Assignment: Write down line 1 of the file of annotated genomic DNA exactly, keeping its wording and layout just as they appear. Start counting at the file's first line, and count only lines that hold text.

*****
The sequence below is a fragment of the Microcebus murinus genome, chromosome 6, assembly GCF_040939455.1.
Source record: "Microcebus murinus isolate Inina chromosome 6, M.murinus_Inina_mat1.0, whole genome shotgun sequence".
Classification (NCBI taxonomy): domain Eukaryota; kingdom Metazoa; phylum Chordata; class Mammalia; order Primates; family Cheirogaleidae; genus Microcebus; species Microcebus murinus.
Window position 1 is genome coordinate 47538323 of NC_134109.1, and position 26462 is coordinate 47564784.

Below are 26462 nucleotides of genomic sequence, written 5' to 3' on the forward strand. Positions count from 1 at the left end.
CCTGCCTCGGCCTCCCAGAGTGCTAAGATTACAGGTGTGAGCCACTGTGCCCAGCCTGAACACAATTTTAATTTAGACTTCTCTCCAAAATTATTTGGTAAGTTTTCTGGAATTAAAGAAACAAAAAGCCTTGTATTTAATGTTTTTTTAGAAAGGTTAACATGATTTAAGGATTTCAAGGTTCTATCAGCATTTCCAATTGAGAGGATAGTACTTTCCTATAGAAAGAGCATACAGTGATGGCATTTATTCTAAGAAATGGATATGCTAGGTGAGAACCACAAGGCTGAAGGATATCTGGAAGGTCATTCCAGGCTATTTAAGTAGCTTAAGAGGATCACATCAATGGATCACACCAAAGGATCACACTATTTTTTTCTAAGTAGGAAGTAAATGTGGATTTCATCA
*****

The sequence below is a fragment of the Microcebus murinus genome, chromosome 6, assembly GCF_040939455.1.